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Disaster Donations: Frozen Lasagnas and Fur Coats

The views expressed are those of the author and do not necessarily reflect the views of ASPA as an organization.

By Anthony Buller
August 22, 2021

Haiti Earthquake 2010: The container of unsolicited donations sat in the Haitian sun for 17 days. It spent longer than that on its journey from the United States. Its mere presence in Haiti was a nuisance as it clogged transportation at the docks, taking valuable space away from critical emergency supplies. The contents were known to be near-useless despite being the best intentions of churches across America. To make matters worse, the container held once-frozen lasagnas among the faux fur coats and old clothes from peoples’ closets. We’ll never know who decided that they should stack those lasagnas in with the furs for the weeks-long trip to the devastated country, but we must assume that they didn’t think of the sun while doing so.

Haiti Earthquake 2021: Not much has changed. People will still collect stuff and send it along at exorbitant transportation expense. People and their institutions will do canned food drives and donate their favorite soup. Never mind that the money spent on buying, collecting, shipping and distributing that can of soup could buy a week’s worth of rice and beans, a more appropriate staple in country.

I spent more than five years as a full-time voluntary agency liaison for the Federal Emergency Management Agency (FEMA). This role includes the responsibility for donations management. I worked the 2010 Haiti Earthquake and tried to stem the tide of worthless stuff from the United States. The following lessons from then are just as relevant today.

Cash is king. A reputable humanitarian organization can leverage your dollar so much better than that can of Chunky Soup. As mentioned above, money to buy the right things (e.g. appropriate foods) stretches to meet more needs more appropriately. Imagine how many boxes of macaroni and cheese mix get sent to disasters. Trust me, people don’t deserve an aid item that also requires clean water, a pot, a spoon, a colander, milk and butter. The same logic applies to materials. Better to equip an aid organization with the finances to deliver commodities and services that are meaningful and appropriate to the situation.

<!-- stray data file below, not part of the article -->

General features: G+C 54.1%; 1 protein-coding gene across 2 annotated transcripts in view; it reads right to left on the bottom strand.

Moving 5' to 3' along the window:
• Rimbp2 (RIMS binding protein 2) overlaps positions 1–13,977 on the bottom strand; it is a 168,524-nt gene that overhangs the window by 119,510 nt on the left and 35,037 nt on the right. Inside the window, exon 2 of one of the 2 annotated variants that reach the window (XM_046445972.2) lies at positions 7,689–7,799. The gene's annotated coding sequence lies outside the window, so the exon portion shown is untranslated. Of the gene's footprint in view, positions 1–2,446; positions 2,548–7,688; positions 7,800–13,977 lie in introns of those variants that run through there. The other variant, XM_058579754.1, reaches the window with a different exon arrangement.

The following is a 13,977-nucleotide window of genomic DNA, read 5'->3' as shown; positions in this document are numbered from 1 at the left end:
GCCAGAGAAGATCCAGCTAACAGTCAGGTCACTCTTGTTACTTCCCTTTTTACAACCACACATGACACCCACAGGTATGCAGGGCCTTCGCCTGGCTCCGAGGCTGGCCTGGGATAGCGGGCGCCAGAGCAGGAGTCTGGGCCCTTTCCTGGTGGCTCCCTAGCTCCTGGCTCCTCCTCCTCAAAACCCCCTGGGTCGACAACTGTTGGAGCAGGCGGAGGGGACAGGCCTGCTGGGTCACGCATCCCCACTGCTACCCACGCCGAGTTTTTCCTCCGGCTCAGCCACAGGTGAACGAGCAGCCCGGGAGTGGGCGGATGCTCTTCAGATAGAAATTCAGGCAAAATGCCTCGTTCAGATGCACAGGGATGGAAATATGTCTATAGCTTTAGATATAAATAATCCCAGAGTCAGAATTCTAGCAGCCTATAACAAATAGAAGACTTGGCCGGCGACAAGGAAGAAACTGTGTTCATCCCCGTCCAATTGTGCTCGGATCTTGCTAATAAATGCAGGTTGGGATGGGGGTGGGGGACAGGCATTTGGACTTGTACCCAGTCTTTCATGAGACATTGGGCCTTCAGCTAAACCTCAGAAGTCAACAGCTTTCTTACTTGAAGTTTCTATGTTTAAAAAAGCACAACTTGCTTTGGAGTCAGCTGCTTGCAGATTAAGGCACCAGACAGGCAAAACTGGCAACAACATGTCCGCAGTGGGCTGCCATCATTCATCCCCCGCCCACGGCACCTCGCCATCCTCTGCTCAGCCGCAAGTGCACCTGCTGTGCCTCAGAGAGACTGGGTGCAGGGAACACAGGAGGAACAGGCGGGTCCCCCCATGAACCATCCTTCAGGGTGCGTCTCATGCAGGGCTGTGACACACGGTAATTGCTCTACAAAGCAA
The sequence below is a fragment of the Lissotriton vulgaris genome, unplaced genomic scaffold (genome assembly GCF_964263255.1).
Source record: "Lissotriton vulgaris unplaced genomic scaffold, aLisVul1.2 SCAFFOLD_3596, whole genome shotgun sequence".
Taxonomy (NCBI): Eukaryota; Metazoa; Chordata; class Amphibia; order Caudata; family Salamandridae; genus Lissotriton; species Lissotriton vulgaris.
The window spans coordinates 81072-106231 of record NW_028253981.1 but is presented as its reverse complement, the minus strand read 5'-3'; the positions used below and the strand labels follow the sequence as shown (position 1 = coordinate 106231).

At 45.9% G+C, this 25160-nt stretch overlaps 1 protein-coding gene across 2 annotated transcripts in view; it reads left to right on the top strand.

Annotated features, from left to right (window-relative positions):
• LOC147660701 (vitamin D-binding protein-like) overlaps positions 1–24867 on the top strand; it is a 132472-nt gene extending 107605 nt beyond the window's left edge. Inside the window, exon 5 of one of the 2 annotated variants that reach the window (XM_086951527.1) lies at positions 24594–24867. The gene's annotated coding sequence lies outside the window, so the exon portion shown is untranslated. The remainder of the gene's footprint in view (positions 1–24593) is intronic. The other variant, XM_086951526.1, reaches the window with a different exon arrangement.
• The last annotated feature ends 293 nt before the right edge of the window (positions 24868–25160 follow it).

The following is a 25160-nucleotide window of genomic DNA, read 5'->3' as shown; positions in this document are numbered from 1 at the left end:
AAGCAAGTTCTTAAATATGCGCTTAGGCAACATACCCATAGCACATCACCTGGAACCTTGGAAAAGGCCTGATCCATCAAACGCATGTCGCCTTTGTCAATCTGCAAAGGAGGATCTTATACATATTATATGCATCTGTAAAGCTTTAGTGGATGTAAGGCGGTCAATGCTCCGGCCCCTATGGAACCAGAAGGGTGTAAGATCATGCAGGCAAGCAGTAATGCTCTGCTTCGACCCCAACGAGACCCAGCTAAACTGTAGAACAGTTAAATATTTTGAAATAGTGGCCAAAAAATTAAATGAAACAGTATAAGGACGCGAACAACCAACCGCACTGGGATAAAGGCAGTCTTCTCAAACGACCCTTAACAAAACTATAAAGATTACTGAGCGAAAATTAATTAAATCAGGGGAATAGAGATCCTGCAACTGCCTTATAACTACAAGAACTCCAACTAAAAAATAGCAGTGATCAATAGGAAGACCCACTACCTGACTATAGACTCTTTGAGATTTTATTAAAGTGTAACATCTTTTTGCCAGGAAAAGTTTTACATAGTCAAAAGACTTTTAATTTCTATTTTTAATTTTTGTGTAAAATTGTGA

Unsolicited donations create a second disaster. As described above, pushing products to a disaster site creates more trouble than it can ever be worth. Yes, sometimes we see people on television or social media saying, “Send us everything.” You can be generous with stuff, but turn the arrow around and find a reputable agency that can identify what the needs are. This is called changing it from a push to a pull. Solicited donations, supporting humanitarian organizations, generally do not create the havoc of unsolicited stuff as that organization bears responsibility for managing the donations they asked for.

Volunteering time. Self-deploying to a disaster is not a good idea. You are likely to take resources away from those with needs and also interfere with more legitimate and efficient service delivery. That said, signing up to help through humanitarian organizations can be a great way to serve survivors. That organization will help with coordination, training, equipping, identifying needs and delivering services.

A note about timing: people give while the attention is high. That’s perfectly normal. But note that the short and long-term recovery needs (called reconstruction overseas) continue for years. Consider giving to organizations that invest in the long-term as well as the immediate needs.

But how do you know what organization to help? This couldn’t be easier today so long as you have a little common sense. A simple Google search of, “Help for Haiti earthquake,” yields many reputable results. If you want to donate to United Nations Crisis Relief you can go to crisisrelief.un.org/crises and find the Haiti Earthquake Appeal.

Just please don’t send any lasagnas.


Author: Anthony Buller has deployed to more than 40 presidentially declared major disasters and emergencies in his 17 years of federal service. He leads a team of emergency management professionals covering the western US for a federal agency. He can be reached at: [email protected]

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